What is the code of how we come together? What alchemy or biology makes us fuse, sunder, reignite?
Bogi Takács’ “Gently chew to soften the ridges” is an open window to interspecies coupling, consensual and warm and so intimate you swear you can scent the tenderness. There’s pain here, but it’s sanctioned. In fact, in the hands of the lover administering and conduiting it, it feels welcome. Takács’ speaker is inhuman, and addresses their companion in the familiar ‘you’ of second-person present. ‘You’ are there, gripping your beloved’s protrusions, wiping the sweat on your trousers and swearing. ‘You’ are there, and you “rasp your tongue against my palate, push / fingers inside my mouth, reach inside, trigger / my gag reflex it is the most intimate please“.
These small, italicized pleases synapse through the poem, and they work like any faithful transmitters do, conveying urgency and heat, compulsion and fear. Absolutely, fear. I think fear might be the most astounding part of what Takács is doing here. Isn’t a naked, gnarled kind of terror at the door of us everytime we strip before the one(s) we’ve chosen? Sometimes it shrieks; sometimes it mutely scratches, but always it seasons the sweat we give, the come we leak, the wings we hide, then splay.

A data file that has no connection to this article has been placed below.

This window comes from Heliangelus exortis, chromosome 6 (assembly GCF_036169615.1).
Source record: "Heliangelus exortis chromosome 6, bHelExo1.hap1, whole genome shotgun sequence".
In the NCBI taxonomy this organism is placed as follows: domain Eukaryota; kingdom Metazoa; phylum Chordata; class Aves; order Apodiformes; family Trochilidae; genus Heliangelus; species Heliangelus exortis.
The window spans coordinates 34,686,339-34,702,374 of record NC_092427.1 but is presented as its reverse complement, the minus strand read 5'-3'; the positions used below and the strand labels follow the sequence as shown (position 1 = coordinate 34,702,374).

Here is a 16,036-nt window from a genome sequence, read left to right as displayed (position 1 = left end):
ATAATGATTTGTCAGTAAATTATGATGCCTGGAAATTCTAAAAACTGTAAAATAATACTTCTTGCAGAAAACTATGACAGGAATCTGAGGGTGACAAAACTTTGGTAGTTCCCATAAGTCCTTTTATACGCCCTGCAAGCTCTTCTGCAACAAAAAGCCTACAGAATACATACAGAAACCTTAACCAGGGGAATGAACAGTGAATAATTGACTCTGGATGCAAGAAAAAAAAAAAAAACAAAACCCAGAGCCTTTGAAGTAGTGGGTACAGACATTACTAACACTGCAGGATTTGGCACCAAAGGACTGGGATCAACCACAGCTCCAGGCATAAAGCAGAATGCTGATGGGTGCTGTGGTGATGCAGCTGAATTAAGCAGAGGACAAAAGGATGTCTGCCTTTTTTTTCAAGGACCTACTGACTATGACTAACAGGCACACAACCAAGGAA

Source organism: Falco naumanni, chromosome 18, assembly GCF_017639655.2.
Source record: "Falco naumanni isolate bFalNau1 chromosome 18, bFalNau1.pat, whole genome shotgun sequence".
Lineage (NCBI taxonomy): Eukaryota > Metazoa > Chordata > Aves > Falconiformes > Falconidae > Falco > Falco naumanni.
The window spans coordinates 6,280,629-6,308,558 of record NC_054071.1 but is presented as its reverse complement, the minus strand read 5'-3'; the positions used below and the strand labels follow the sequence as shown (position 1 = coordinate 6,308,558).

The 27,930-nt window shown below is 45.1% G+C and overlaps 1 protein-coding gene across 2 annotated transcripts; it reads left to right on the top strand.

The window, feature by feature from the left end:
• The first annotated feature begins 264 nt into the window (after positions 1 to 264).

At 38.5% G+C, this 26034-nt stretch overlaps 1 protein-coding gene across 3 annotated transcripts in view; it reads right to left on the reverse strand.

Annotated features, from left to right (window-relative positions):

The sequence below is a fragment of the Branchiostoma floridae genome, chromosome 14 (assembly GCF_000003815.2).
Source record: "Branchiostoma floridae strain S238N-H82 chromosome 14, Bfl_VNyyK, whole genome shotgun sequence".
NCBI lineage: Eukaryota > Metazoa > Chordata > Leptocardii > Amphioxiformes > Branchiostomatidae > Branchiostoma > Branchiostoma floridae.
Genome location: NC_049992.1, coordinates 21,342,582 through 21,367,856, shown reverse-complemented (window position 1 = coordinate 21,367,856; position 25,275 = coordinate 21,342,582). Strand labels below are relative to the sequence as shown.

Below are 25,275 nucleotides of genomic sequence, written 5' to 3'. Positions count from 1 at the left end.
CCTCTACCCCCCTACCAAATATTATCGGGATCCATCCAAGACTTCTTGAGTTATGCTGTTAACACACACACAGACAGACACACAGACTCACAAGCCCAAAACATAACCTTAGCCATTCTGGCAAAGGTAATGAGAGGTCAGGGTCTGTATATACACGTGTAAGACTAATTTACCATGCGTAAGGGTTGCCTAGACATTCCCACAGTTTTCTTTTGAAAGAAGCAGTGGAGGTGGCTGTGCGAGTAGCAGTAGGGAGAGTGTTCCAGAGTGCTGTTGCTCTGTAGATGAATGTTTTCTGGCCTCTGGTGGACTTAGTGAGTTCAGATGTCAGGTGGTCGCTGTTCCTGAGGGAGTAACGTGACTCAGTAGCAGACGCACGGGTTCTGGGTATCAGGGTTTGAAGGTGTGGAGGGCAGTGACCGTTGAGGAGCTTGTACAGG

It’s the fear this poem doesn’t talk about that makes it so extraordinary. Fear at the wolves of orthodoxy at the door, perhaps — but a real, gripping fear that this ritual might not be completed is at the core of the work. Will these two reach their fluid-bond? Can the bones be telescoped, can those limbs be hung from the ceiling in the name of love? You should read the poem to find out, pulling yourself loose from your human moorings as you do. You should reach for the protrusions.
This is the fourth installment of Other Kinds of Men, a speculative poetry reader in honour of Ursula K. Le Guin. Speculative writing, which encompasses the major genres of mythology, fantasy and science fiction, has often given voice to the most relentless and ungovernable urgencies of this age, and any other. Le Guin understood this: that to write about dragons, ice worlds and other seeming oddities was, in fact, to write into the messy, riotous complexity of ourselves. Here’s to dragons, and here’s to Ursula.